Every spring we sow several rows of pea seed in our garden. One of my favorite things is shelling peas on the porch and then steaming them for supper. I just add a wee bit of butter and some salt and pepper before serving. Until I went to a Colonial Culinary Workshoprecently at Fort Boonesborough. Those early settlers ate high on the hog as we Appalachians like to say and this historic recipe is no exception! I even had seconds:)

PEAS FRANCOISE

The English Art of Cookery 

by Richard Briggs, 1788

Take a quart of young peas, put them in a stew-pan, with a large Spanish onion, if you have one, or English ones chopped fine, and two cabbage or Silesia lettuces cut very small, with half a pint of water, seasoned with beaten mace, nutmeg, pepper and salt, cover them close, and let them stew gently for half an hour, then put in a quarter of a pound of butter mixed with half a spoonful of flour, a spoonful of ketchup,* cover them close, and let them simmer half an hour, then dish them up.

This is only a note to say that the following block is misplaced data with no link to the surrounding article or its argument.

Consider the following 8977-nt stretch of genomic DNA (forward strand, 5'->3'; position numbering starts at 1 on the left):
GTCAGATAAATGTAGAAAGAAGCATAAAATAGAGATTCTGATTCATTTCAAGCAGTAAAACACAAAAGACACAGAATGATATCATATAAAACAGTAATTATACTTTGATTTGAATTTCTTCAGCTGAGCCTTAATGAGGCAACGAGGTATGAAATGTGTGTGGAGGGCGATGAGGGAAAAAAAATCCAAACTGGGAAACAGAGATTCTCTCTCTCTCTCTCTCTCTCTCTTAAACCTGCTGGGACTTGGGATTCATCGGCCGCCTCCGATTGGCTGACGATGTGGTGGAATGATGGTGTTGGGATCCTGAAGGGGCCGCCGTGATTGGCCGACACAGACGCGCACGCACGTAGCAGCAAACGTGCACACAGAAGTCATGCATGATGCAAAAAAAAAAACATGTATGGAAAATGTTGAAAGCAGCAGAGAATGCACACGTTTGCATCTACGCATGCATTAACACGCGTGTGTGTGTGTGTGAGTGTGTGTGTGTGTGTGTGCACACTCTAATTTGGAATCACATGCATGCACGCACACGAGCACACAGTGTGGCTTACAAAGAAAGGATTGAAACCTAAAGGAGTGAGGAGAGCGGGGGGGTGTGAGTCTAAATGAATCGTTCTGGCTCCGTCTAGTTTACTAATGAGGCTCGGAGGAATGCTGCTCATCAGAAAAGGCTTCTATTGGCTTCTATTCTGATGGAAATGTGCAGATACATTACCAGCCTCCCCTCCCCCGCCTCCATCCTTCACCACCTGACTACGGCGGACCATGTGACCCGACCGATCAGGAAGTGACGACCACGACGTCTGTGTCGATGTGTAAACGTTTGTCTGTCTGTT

VOILA!

*Ketchup was not the same then as now. Back then it was mushroom-based, more like Worcestershire. Tomatoes were even regarded as poisonous at that time. Here’s the product used in the workshop:

George Watkins Mushroom Ketchup